Aquaman and the Others Review: Yes, Aquaman Really Got a Spin-off | Fanboys Anonymous
Some comic book story elements are so iconic that they've made the leap into pop culture. These infamous tidbits range from the death of Batman's parents to the power of Superman's glasses to completely shroud his identity. Likewise, the notion that Aquaman is useless has rippled out all over the world. But those who've enjoyed a joke at the expense of the Justice League's soggiest member may be surprised to discover that the King of the Seas, Arthur Curry, has received a spin-off book: Aquaman and the Others. As the title suggests, the book focuses on Aquaman and his past partners, all of whom wield Atlantean artifacts that grant them powers. I gave this book the benefit of the doubt, as many of the New 52's best books have been the ones you'd least expect. After a single issue, however, Aquaman and the Others sinks far more than it swims.

Cover art for Dan Jurgen's Aquaman and the Others first issue

The issue opens with a full-page advertisement that's eighty percent abs and ten percent Arrow logo, with an actor taking up what's left over on the page. It's a bold way to open. After that, the story begins with a flashback to "thousands of years ago," in which the usurped Atlantean king Atlan stabs an alchemist who's trying to stop him from taking the final ten bars of "gold of legacy"—which may be the most underwhelming name since the Matrix of Leadership from Transformers: Revenge of the Fallen. As the alchemist bleeds out, Atlan teases that the gold will give him the power he needs to retake his throne.

Exiled King of Atlantis, Atlan, takes the gold of legacy in Aquaman and the Others one We then jump to the modern day and its sluggish "meet the team" pacing. This is the comics equivalent of speed dating—we encounter one character just long enough to see them do something interesting, then immediately move on to the next. First up is Prisoner of War, who wields the so-called Manacles of Force and has the consciousness of several fallen soldiers locked within him. He staves off the attack of a group of mysterious assailants despite the manacles not providing their usual powers. A similar scene plays out as we meet Ya'Wara, whose Globe of Transportation fails to activate as she fights a group of poachers who go so far as to take a monkey hostage. (I think it would be fun if a crossover event gave everyone in the DCU Atlantean artifacts; Batman can have the bat-shaped Boomerang of Pain! All kidding aside, naming things after what they do is a bit underwhelming.)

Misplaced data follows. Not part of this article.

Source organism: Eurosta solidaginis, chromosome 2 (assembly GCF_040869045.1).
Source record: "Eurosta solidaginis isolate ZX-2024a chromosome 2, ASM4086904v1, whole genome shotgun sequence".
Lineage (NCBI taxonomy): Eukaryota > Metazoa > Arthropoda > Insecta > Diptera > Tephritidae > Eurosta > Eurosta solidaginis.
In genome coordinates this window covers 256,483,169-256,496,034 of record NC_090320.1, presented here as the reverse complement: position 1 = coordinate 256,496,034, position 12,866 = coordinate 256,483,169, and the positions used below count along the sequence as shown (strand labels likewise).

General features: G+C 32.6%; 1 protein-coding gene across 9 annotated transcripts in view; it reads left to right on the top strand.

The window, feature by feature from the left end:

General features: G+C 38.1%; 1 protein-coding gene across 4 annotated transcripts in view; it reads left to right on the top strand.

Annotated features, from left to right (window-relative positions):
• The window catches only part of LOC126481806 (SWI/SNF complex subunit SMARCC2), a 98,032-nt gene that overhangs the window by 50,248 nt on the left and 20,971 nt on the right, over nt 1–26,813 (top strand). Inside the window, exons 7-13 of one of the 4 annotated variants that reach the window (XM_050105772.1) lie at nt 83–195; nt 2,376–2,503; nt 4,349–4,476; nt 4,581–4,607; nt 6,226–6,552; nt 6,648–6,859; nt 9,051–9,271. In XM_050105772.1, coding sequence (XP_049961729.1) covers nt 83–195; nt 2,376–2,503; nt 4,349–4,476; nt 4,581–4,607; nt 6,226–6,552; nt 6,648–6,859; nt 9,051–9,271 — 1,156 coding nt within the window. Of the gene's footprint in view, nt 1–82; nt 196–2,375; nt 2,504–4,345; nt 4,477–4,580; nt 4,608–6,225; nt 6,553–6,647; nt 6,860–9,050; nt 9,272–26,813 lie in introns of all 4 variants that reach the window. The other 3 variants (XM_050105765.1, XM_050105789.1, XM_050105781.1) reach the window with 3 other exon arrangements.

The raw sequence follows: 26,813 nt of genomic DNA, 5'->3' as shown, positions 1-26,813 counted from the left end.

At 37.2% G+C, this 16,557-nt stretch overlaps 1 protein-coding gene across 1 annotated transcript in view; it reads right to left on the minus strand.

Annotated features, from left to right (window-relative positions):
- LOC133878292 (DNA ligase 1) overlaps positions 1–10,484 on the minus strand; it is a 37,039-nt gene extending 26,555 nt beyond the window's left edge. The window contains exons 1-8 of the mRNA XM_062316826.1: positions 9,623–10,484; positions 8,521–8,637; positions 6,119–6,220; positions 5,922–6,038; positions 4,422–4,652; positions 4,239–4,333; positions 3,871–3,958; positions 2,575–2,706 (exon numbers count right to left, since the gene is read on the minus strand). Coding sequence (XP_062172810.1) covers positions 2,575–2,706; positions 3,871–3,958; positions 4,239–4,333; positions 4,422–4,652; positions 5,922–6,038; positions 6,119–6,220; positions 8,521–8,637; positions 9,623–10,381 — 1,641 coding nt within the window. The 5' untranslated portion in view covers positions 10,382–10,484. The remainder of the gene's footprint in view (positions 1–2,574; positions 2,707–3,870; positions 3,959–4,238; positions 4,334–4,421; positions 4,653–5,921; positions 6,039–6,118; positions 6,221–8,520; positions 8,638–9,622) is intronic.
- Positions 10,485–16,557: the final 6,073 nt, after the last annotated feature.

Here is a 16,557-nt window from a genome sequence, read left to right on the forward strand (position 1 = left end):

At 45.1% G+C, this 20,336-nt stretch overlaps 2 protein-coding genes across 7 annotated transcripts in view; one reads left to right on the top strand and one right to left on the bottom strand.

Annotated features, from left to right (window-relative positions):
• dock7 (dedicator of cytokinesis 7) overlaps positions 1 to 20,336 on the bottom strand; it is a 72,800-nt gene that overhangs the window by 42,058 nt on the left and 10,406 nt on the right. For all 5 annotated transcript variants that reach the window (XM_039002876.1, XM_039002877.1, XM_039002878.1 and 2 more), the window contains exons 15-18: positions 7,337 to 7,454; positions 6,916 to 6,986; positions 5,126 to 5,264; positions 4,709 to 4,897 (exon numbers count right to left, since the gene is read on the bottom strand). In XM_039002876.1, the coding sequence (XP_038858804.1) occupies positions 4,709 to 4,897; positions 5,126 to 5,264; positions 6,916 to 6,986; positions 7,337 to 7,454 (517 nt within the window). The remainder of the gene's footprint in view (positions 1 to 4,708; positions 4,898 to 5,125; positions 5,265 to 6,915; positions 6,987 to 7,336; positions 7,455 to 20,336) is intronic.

Sayeh sees Futures End in the final pages of Aquaman and The Others 1After the two misfires, we finally get to see one artifact work as Sky Alchesay, a young Native American girl who is the recent recipient of the Seal of Clarity, uses the Seal to fend off another group of attackers (dressed similarly to the previous groups) by taking her assailants into the Ghost Lands. There, they confess to a master plan to collect all seven Atlantean artifacts. Elsewhere, Aquaman assists the Operative when the latter's—wait for it—operation goes south because the Atlantean Key fails to work.

As Aquaman and the Operative round up the rest of the Others in the Operative's mobile command center, the Living Room, we jump to a villainous plot in Trezygstan, where the orchestrator of the previous attacks makes plans to use more firepower next time. The Living Room is shot down, but before we can see how the Others fare, the story jumps to Iran. There, Sayeh—the previous wielder of the Seal of Clarity—is taken prisoner by the previously-seen assailants, though not before she can wrap up the issue with a vision of events from the upcoming DC limited series Futures End.

All in all, this was a pretty standard introductory issue. It made a fairly simple inciting incident (the artifacts not working) last an entire issue. I'm always supportive of new readers to comics, but issues like this baffle me as they underserve longtime comics readers. It seems counterintuitive to spend so much precious page space introducing us to a cast of B-list characters. One line of dialogue can explain what their powers do, showing us that they aren't working correctly. Dedicating an entire issue to driving this notion home seems excessive. Although the tease at the end was interesting, the issue didn't wholly succeed at establishing an exciting world for these characters to play in.

What did you think of the return of the Others? Are you looking forward to Futures End? Let us know in the comments section below!

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